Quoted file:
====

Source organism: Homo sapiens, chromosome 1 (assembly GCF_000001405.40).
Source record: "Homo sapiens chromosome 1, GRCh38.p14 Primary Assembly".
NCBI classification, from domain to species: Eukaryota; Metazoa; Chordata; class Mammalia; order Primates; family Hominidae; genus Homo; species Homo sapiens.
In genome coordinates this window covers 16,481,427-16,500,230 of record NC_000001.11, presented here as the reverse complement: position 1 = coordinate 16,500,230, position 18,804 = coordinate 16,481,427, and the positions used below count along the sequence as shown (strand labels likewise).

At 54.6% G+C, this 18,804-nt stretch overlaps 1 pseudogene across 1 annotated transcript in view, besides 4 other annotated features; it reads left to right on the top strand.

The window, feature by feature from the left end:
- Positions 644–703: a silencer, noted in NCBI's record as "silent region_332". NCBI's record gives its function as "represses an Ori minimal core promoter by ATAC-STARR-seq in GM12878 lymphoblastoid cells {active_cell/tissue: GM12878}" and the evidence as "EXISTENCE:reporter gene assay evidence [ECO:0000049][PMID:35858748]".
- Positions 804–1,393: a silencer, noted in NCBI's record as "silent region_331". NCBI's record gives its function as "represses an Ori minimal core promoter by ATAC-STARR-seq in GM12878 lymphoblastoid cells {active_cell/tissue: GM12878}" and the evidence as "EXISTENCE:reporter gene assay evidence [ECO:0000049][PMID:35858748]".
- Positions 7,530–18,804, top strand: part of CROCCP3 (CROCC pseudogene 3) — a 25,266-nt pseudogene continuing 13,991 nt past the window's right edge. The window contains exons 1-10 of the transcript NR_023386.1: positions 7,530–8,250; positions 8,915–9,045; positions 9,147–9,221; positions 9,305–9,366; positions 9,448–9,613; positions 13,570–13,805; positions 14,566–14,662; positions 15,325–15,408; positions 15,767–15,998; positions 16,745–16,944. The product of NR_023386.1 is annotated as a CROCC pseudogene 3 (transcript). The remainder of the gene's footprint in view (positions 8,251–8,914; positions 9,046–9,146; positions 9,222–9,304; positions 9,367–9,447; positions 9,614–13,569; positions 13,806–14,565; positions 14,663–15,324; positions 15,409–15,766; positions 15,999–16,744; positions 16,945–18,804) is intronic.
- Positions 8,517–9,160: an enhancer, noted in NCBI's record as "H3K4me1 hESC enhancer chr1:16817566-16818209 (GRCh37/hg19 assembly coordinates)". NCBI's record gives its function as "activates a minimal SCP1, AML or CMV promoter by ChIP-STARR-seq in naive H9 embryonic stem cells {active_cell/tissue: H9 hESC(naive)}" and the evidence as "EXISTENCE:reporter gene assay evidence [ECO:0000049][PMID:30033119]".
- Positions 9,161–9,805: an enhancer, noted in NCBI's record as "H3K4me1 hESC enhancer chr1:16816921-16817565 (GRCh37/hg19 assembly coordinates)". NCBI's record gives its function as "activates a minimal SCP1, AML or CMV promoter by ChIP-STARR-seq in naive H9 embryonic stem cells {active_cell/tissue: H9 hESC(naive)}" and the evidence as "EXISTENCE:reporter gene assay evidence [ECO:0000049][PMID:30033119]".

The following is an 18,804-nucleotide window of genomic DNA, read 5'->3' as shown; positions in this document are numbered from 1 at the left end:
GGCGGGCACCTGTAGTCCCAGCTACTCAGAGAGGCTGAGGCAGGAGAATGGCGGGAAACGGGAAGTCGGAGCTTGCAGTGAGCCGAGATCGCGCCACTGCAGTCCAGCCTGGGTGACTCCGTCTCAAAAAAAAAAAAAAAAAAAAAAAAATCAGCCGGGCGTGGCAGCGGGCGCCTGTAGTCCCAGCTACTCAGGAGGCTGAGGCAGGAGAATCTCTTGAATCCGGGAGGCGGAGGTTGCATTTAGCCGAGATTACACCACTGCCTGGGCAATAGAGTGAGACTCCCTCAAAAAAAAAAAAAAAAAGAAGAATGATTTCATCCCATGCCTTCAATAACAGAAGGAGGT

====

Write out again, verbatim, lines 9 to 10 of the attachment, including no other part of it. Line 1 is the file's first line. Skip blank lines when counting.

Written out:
- Positions 7,530–18,804, top strand: part of CROCCP3 (CROCC pseudogene 3) — a 25,266-nt pseudogene continuing 13,991 nt past the window's right edge. The window contains exons 1-10 of the transcript NR_023386.1: positions 7,530–8,250; positions 8,915–9,045; positions 9,147–9,221; positions 9,305–9,366; positions 9,448–9,613; positions 13,570–13,805; positions 14,566–14,662; positions 15,325–15,408; positions 15,767–15,998; positions 16,745–16,944. The product of NR_023386.1 is annotated as a CROCC pseudogene 3 (transcript). The remainder of the gene's footprint in view (positions 8,251–8,914; positions 9,046–9,146; positions 9,222–9,304; positions 9,367–9,447; positions 9,614–13,569; positions 13,806–14,565; positions 14,663–15,324; positions 15,409–15,766; positions 15,999–16,744; positions 16,945–18,804) is intronic.
- Positions 8,517–9,160: an enhancer, noted in NCBI's record as "H3K4me1 hESC enhancer chr1:16817566-16818209 (GRCh37/hg19 assembly coordinates)". NCBI's record gives its function as "activates a minimal SCP1, AML or CMV promoter by ChIP-STARR-seq in naive H9 embryonic stem cells {active_cell/tissue: H9 hESC(naive)}" and the evidence as "EXISTENCE:reporter gene assay evidence [ECO:0000049][PMID:30033119]".